While all healthcare supply chains must rely on manufacturers and distributors to help secure the vast multitude of supplies required for patient care, exchanging lack of control for convenience can undermine supply chain stability.
A painful lesson learned during the COVID-19 pandemic is that just-in-time (JIT) inventory management reliant on the performance of third parties can put a health system or hospital in a precarious situation when the upstream flow of goods is slowed or blocked. Forward-thinking organizations are increasing their supply chain control by establishing their own warehouses or consolidated service centers (CSC) that place supply inventory in their hands and closer to their doors.
5. Reactive versus proactive decision making
Fragile healthcare supply chains are constantly reacting to problems rather than preventing them from happening in the first place. With supply data locked up in disjointed systems within procedural areas, supply chain leaders can’t collect and assimilate the information they need to perform analytics and make data-driven, proactive decisions. Even if they succeed in gathering data from different systems with the help of IT resources, by the time they get it all together and formatted in a way that facilitates analysis the information is likely inaccurate, incomplete and outdated.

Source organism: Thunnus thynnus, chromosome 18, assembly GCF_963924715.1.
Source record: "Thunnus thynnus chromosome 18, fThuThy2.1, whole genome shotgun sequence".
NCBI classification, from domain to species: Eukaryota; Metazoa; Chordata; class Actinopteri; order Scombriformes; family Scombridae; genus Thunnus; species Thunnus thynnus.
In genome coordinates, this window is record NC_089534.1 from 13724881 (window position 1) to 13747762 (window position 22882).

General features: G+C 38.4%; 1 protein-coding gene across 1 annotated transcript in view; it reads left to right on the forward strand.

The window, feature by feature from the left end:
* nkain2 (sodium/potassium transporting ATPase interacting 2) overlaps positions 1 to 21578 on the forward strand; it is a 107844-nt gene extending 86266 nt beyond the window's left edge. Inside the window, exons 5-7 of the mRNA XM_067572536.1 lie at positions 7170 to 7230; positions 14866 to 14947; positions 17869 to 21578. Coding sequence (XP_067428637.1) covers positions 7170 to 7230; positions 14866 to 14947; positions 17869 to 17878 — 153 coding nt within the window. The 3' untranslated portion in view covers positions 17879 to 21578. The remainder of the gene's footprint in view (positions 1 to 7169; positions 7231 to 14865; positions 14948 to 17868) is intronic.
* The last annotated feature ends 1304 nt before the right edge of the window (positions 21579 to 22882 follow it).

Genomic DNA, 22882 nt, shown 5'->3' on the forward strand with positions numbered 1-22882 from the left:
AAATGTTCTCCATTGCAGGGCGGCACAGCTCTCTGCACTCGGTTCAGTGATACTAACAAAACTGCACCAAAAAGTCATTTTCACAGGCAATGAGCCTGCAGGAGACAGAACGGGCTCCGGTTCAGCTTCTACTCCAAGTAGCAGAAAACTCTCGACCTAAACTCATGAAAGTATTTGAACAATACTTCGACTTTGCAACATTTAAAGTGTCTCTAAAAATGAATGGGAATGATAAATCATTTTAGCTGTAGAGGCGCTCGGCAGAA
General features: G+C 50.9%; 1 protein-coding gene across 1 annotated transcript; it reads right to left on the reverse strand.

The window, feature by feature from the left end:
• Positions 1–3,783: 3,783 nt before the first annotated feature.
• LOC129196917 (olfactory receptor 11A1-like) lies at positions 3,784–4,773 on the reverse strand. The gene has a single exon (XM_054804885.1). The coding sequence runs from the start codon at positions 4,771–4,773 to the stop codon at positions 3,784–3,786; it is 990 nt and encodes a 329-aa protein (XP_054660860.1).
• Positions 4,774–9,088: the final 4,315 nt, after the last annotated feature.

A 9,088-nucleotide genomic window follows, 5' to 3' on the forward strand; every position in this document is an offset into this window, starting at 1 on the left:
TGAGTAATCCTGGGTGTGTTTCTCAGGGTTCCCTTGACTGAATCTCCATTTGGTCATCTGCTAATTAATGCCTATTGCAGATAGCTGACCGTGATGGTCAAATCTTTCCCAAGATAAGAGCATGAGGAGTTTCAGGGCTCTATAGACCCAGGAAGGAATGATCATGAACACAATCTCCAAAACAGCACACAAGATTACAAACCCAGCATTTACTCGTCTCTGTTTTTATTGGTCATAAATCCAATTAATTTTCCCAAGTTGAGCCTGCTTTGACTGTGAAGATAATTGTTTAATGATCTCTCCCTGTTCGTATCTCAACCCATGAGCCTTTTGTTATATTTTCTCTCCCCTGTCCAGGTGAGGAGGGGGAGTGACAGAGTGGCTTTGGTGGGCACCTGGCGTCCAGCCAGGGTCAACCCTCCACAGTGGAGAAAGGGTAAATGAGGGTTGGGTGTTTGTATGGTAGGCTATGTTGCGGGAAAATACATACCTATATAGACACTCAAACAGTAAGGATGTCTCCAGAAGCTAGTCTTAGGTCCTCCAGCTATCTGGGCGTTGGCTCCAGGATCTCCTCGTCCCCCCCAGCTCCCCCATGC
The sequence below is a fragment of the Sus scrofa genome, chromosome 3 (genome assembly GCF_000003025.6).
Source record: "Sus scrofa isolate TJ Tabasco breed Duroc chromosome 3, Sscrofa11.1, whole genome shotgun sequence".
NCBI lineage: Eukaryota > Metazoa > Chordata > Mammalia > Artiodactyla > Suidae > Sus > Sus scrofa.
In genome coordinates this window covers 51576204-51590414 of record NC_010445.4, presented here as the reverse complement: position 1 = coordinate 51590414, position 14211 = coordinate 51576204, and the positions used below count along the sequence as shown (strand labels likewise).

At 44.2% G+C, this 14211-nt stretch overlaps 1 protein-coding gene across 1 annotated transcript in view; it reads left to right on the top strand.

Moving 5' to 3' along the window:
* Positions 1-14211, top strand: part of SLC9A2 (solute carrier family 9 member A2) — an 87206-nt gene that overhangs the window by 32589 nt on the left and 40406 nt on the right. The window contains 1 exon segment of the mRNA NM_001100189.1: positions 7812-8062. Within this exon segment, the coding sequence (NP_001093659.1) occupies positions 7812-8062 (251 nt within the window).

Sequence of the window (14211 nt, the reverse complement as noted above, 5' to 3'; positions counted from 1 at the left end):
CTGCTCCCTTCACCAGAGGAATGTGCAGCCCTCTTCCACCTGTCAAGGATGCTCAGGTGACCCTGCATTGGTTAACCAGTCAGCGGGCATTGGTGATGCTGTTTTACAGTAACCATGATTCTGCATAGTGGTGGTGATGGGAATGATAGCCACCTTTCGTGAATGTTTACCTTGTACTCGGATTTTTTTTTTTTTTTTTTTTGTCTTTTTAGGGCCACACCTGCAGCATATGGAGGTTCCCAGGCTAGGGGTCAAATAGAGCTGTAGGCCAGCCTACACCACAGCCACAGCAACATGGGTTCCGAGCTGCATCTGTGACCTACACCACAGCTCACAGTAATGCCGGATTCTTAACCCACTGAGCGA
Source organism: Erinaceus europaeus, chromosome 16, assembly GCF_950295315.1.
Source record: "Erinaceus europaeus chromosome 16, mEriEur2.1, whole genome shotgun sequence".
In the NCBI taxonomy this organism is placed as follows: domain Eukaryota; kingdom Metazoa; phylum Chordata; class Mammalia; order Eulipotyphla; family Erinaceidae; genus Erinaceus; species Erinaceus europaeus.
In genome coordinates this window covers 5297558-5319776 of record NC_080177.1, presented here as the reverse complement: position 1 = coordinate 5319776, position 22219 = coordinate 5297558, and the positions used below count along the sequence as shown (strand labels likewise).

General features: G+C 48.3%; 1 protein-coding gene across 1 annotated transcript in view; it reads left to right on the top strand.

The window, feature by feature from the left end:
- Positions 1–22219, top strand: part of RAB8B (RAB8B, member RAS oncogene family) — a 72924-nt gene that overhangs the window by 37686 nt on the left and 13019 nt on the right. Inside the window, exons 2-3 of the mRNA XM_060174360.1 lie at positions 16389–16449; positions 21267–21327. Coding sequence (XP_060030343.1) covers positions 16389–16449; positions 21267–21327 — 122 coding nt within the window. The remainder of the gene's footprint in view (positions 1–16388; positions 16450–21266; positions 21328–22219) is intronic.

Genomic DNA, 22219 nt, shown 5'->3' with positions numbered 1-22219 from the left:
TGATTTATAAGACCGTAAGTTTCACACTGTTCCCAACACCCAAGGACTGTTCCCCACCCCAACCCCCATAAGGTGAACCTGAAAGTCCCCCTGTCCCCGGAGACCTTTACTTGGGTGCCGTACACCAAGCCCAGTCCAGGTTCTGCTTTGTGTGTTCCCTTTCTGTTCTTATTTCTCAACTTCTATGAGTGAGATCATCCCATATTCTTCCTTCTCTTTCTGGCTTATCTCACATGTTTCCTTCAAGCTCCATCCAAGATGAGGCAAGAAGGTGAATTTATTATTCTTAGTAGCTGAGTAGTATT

The move from reactive to proactive supply chain management requires an electronic and automated SCM platform that serves as the single source for inventory management where supply chain leaders have timely, accurate and complete data and in-depth analytics at their fingertips for real-time decision making, forecasting and demand planning.
The opposite of fragility is stability
There is increasingly recognition among the C-suite and other stakeholders of the importance of stable supply chain operations to the clinical health of patients and the financial health of their organizations. Now is the time for healthcare supply chain leaders to take a step back, root out those areas of fragility, and determine whether their operations are robust enough to support top-down priorities. Consider the five factors presented and decide where you can invest for greater stability moving forward.